countries, it is unclear whether this kind of family 18 chitinase gene is species-
specific in B. cereus. However, a species-specific family 19 chitinase gene has
been found in Burkholderia gladioli (Kong et al., 2001). Therefore, the distribu-
tion of chiCH-like genes in B. cereus strains and other Bacillus species be-
comes a subject to study.
ChiCH was expressed and purified from the periplasmic fraction of E. coli
DH5α(pGH51) as shown by SDS-PAGE and in-gel activity assay (Fig. 1, lane
2). A 33-kDa protein without chitinase activity as shown by in-gel activity assay
was consistently co-purified with ChiCH in our procedure. Therefore, the par-
tially purified ChiCH was used for further characterization. The results indicated
that ChiCH had an optimal pH of 6 (Fig. 5) and an optimal temperature of 40 °C
(Fig. 6). It retained over 75% of optimal activity between pH 5.0–7.0. Further-
more, pH and temperature stabilities of ChiCH could be maintained in the
ranges of pH 3-8 (Fig. 5) and 40-50 °C (Fig. 6), respectively.
The ability of ChiCH to hydrolyse various carbohydrates was examined. The
result showed that glycol chitin was efficiently hydrolysed among five soluble
substrates. In addition, when glycol chitosan was used as a substrate, chitinase
294 C.-J. HUANG and C.-Y. CHEN
Ann. Microbiol., 54 (3), 289-297 (2004) 295
FIG. 4 – Sequence comparison of three chitinases from B. cereus strains. ChiCH (this
study); BcchiA, chitinase A of B. cereus CH (accession number AB041931);
Bcexo, exochitinase (Chi36) of B. cereus 6E1 (accession number AF275724).
The asterisks indicate conserved amino acid residues, two Asp and one Glu,
which have been identified as essential amino acid residues.
ChiCH exhibited 10% of relative enzyme activity. However, null effect on other
substrates, including laminarin (β-1,3-glucan), carboxymethyl cellulose (β-1,4-
glucan), and soluble starch (β-1,4/1,6-glucan), was observed.
ChiCH of 17 µunit inhibited about 10% of the conidial germination of Botry-
tis elliptica and the inhibition level was not augmented by increasing chitinase
activity from 17 to 66 µunit. On the other hand, inhibition of the conidial germi-
nation of Botrytis elliptica was much stronger (55.2% of inhibition) by the cul-
ture supernatant of B. cereus 28-9 at 20 µunits than by the partially purified
ChiCH from E. coli DH5α(pGH51).
According to the study of Pleban et al. (1997), a chitobiosidase is present in
the endophytic B. cereus strain 65. They have suggested that chitobiosidase
activity is important for antifungal activity of strain 65. Our present work indicat-
ed that ChiCH possibly has antifungal activity of mild strength. Since this anti-
fungal level was much lower than that exhibited by the culture supernatant of
B. cereus 28-9, we presume that not only ChiCH but also other antifungal fac-
tors were produced by B. cereus 28-9 and exhibited synergistic or combined ef-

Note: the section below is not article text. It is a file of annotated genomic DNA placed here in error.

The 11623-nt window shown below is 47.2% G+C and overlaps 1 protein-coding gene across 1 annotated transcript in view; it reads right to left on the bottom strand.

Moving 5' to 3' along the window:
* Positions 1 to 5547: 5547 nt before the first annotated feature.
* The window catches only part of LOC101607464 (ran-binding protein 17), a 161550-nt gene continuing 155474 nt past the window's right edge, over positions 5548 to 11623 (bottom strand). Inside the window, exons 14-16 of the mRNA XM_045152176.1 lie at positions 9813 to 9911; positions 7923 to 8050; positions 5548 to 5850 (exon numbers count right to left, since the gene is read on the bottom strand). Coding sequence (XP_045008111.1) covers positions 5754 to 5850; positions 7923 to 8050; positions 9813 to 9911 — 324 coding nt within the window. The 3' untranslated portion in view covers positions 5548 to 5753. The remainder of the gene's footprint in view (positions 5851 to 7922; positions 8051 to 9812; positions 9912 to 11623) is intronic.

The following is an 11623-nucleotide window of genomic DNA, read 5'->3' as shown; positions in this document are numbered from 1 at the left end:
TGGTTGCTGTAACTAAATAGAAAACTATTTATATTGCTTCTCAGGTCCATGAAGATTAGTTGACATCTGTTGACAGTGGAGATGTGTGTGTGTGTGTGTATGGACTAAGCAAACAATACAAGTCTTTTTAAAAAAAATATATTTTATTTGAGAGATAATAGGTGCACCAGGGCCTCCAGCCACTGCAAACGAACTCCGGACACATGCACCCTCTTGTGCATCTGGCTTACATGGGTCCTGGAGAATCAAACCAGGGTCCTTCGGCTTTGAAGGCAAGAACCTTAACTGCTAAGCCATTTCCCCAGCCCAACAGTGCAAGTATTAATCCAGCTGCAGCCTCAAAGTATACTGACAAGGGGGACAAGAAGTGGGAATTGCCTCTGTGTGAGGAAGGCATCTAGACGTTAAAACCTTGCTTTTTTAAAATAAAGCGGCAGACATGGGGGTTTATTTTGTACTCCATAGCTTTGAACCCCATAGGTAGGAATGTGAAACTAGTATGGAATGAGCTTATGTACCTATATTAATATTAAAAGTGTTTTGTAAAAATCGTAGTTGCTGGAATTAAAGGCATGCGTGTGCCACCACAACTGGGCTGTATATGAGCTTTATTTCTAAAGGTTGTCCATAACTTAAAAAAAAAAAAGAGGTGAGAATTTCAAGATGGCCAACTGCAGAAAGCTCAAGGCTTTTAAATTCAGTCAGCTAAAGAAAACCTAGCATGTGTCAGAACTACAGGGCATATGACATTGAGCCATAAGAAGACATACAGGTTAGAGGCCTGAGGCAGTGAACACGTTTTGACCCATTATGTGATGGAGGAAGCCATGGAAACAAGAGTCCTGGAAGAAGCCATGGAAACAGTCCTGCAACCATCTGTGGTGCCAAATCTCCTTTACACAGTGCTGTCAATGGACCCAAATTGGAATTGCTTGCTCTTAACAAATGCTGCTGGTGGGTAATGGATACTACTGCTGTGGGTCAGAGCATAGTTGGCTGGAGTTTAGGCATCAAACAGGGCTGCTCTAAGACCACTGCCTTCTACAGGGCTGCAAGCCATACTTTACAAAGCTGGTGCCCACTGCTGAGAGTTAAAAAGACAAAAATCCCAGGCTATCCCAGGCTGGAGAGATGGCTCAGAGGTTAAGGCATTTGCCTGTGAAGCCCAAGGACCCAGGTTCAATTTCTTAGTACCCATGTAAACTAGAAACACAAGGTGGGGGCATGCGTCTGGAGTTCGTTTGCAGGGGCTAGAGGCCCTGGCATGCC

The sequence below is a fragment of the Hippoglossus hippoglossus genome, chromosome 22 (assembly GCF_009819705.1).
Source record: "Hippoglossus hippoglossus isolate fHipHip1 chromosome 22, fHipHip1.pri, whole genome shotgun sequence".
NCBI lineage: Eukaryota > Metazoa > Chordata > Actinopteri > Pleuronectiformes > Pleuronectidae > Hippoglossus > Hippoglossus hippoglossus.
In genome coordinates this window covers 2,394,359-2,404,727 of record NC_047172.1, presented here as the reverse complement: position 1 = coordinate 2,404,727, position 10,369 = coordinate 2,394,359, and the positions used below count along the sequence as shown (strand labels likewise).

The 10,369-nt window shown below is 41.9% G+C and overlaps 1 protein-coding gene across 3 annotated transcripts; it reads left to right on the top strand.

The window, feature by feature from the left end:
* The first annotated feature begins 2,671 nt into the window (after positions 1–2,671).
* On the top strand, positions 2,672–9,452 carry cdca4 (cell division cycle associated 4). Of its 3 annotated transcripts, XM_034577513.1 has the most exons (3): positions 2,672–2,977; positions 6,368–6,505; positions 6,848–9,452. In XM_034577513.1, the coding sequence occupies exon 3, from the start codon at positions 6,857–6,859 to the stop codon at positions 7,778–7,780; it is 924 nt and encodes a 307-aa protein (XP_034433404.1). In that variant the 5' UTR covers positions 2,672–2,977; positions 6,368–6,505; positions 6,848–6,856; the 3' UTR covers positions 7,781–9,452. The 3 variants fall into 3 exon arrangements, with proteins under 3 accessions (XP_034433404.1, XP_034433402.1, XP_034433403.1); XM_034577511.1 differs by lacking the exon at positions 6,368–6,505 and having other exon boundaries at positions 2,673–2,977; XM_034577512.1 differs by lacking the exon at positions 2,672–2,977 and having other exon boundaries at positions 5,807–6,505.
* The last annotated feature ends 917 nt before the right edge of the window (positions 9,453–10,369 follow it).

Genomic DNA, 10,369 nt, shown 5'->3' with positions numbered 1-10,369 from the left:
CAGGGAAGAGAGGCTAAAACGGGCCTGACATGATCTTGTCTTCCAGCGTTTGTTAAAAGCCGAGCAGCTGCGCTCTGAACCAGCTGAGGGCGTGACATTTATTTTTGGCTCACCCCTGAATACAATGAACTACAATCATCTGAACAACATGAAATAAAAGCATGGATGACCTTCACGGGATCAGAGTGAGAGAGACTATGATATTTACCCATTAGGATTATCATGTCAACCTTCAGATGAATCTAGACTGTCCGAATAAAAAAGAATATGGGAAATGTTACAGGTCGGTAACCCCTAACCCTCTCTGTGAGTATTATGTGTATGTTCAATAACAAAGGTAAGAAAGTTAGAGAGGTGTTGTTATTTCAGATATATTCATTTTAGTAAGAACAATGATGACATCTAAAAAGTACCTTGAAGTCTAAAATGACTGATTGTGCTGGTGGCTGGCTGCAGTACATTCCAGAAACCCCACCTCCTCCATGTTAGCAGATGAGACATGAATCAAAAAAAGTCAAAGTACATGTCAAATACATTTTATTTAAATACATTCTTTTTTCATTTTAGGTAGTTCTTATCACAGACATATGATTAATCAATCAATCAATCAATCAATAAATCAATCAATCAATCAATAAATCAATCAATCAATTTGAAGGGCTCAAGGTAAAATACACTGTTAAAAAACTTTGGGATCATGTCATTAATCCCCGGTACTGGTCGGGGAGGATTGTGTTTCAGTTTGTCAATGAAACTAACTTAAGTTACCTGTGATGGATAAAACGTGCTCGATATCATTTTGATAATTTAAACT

fect against target fungi.
This work was financially supported by National Science Council, Taiwan, Re-
public of China.
296 C.-J. HUANG and C.-Y. CHEN
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... In addition, the ability of rhizobacterial isolates to induce systemic resistance to pathogens is also one of the characteristics of rhizobacteria that can act as candidates for biocontrol agents. The results showed that rhizobacteria, which act as biocontrol agents, have the ability to produce enzymes such as chitinase, 1,3-glucanase, 1,4 glucanase, cellulases, lipases, proteases, and inducyl-aminocyclo-propane-carbocylate (ACC) deaminase [18,19,20,21]. ...
Rhizobacteria play a positive role as biocontrol agents as well as Plant Growth Promoting Rhizobacteria (PGPR) agents. The research objective was to obtain indigenous rhizobacteria isolates on cocoa plants that have the potential to inhibit the attack of P. palmivora fungal pathogens, and act as PGPR in vitro and in vivo. The results of the study concluded that isolates TRI 7/1, TRI 8/8, GM 7/9 and GM 7/10 had the highest ability to inhibit the growth of pathogen. The lowest disease severity (20%) was obtained in the seedlings treated using isolates TRI 7/1 and TRI 8/8. Rhizobacterial isolates GM 3/6, GM 5/6, GM 7/9 and GM 8/8 produce high amounts of IAA. Rhizobacteria isolates GM 5/6, GM 7/9 and GM 8/8 has very high peroxidase enzyme activity. High production of HCN compounds was obtained in rhizobacteria isolates TRI 3/3, TRI 4/10 and TRI GM 8/11. All rhizobacterial isolates gave an increase in the value of maximum growth potential, germination and vigor values for growth strength compared with the control. The rizobacteria treatments using isolates TRI 7/1, TRI 8/8, GM 7/9 and GM 7/10 were able to increase plant height, stem diameter and number of leaves at 30, 40, 50, 60, and 70 DAP compared to control treatment.
Full-text available